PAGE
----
One man. One Journey. One Bar.

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The term hero is loosely thrown around. It seems everyone who achieves a task remotely difficult is ogled like a modern day Hercules. I, however, was fortunate enough to meet a true hero. A man with unparalleled strength, resilience, and stamina. A man willing to risk his sanity in order to achieve greatness. A man determined to receive a hand job in the concrete canoe in Ellis Hall to get the bar ‘tugboat’. This hero is Joseph McCleery (Sci’ 15).  

McCleery may seem like an ordinary person at first glance, but he is far from it. Two years ago, he postponed his degree to move to the mountains of Cambodia to train with the monks. “I knew I needed the ability to endure emotional and physical pain,” he said in a recent press conference. “There was nothing more awkward and painful than busting some knuckle children in my 9th grade bed, watching Boy Meets World to avoid the inevitable awkward eye contact with my girlfriend. I knew I needed to overcome this.”

Hand Jibbys, which were the third most common form of torture in medieval Botswana, require years of training to endure. McCleery learned this the hard way. “There were times when I wanted to give up. Where I wondered if blood, sweat and tears I put into enduring hand to gland combat was worth it,” McCleery whispered through sobs. “I just had to know that it would be worth it in the end.”

After completing his training, McCleery returned to Kingston in January 2014. He knew he was ready to take on the daunting task, but found himself missing a partner. “I couldn’t find anyone. I posted in Kijiji and would approach people on the street, hoping they would give honour me by completing the momentous feat with me” reported McCleery. He was about to lose all hope, until he saw an ad in the Queen’s Journal he was using as toilet paper for Sunday Funday at The Spot. “I knew I could find a girl void of all moral to give me tugboat,” he stated.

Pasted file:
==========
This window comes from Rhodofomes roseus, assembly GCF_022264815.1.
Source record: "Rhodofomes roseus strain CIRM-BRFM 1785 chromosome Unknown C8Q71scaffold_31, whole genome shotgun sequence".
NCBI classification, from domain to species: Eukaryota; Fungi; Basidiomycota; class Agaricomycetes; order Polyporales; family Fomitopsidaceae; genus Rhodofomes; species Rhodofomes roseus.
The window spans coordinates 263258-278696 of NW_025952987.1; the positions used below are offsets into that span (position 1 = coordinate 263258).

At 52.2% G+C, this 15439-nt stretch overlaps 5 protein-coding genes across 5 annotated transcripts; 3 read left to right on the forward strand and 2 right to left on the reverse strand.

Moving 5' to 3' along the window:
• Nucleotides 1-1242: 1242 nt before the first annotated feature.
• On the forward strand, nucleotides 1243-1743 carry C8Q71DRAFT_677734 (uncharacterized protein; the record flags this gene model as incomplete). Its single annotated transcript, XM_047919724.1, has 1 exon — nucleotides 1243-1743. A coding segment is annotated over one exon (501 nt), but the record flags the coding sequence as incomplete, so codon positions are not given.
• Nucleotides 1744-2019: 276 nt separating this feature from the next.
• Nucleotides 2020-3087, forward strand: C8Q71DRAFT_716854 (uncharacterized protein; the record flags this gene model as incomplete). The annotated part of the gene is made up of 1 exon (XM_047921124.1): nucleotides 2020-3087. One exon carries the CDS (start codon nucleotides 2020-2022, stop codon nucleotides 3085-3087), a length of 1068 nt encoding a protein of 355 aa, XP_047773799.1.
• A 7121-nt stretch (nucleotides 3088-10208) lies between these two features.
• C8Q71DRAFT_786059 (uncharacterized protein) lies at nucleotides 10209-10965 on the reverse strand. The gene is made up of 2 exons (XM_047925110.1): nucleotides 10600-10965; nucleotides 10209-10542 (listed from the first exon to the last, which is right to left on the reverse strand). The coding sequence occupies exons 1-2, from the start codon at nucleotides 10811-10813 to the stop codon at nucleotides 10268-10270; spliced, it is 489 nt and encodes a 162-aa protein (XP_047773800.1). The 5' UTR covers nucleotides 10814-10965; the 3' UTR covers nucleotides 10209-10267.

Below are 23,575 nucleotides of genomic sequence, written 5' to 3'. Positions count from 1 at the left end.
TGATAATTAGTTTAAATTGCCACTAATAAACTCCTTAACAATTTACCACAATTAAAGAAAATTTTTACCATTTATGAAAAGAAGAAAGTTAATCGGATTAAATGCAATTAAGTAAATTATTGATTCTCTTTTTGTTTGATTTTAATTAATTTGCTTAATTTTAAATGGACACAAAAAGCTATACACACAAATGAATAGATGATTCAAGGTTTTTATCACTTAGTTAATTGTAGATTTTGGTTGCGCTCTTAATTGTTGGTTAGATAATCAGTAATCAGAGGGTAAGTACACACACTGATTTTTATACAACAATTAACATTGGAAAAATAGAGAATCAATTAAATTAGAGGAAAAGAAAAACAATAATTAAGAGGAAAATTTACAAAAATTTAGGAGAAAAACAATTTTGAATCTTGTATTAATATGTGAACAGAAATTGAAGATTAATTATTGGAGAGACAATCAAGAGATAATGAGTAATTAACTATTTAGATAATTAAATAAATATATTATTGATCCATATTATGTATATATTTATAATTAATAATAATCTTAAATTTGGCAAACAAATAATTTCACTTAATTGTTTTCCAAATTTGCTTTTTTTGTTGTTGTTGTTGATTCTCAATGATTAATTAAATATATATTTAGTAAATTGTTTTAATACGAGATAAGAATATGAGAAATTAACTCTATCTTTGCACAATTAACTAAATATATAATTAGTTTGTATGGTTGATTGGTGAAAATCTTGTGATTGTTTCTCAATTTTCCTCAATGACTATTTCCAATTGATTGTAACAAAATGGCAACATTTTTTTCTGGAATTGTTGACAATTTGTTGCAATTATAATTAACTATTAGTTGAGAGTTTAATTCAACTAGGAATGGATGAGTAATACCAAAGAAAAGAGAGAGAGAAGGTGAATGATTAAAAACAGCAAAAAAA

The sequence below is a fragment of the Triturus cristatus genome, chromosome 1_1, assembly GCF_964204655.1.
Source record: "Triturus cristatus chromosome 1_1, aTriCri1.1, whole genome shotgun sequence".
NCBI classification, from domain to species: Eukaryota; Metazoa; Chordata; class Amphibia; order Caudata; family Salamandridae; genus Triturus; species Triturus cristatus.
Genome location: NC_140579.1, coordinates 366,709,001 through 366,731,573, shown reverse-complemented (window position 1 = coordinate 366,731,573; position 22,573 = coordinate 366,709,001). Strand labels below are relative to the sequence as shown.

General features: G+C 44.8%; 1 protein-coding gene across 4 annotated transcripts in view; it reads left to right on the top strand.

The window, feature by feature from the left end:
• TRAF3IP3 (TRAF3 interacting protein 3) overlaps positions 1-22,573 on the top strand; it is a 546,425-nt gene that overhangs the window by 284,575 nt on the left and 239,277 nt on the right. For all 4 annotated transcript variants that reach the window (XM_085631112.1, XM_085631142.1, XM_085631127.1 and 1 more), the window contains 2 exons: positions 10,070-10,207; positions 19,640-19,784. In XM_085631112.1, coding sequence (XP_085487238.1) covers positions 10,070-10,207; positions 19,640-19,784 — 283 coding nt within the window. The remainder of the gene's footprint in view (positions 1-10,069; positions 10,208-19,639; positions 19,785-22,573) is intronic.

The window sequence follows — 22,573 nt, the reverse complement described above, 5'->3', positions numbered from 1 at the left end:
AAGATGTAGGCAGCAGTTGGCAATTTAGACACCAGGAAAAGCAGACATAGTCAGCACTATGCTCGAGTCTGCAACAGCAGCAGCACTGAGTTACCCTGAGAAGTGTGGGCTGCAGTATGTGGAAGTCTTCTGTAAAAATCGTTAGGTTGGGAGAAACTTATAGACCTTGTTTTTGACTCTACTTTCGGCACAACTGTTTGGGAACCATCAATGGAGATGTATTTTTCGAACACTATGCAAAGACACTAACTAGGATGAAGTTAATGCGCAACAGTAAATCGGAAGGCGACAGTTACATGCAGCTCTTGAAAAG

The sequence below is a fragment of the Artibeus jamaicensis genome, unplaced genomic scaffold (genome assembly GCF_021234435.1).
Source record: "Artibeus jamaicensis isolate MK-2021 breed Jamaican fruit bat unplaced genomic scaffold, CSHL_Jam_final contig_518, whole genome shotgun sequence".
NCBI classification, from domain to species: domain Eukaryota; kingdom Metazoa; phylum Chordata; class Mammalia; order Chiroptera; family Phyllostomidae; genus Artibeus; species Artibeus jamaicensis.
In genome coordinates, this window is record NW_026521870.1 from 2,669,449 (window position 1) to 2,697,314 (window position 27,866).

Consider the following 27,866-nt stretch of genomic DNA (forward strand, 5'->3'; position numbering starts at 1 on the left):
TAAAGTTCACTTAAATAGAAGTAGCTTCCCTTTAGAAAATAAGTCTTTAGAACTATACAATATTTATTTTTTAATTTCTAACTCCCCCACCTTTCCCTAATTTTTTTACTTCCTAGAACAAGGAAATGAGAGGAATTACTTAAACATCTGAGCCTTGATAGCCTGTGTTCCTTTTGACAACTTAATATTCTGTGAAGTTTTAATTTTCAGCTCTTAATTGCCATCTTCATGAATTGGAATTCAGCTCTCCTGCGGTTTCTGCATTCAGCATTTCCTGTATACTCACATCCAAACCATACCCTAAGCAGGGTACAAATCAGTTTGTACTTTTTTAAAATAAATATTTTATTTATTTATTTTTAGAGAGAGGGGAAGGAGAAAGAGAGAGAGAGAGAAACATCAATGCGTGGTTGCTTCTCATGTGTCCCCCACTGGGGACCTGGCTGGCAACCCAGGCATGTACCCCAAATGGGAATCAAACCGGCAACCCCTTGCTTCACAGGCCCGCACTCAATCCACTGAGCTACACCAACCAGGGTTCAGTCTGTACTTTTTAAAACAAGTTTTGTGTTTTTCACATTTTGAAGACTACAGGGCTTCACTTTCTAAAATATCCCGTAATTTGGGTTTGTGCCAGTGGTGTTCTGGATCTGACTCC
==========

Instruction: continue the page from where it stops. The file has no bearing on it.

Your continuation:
On Monday January 20th at 3:41 AM, McCleery achieved a feat once thought impossible with the help of Sally Johnson (DEVs ’16) whom he met at The Spot. “Never has something so painful felt so amazing” McCleery reported. “All my sacrifice has been justified.” When asked about her contribution shortly after the accomplishment, Johnson reported “Aghh that was the ugliest penis I’ve ever seen.”

After the press conference, McCleery thanked his family and friends for the constant inspiration or support. When asked about his future plans, McCleery hinted that he was already in training to get the rowboat bar for his GPA, which he stated “is exactly what it sounds like.”

 

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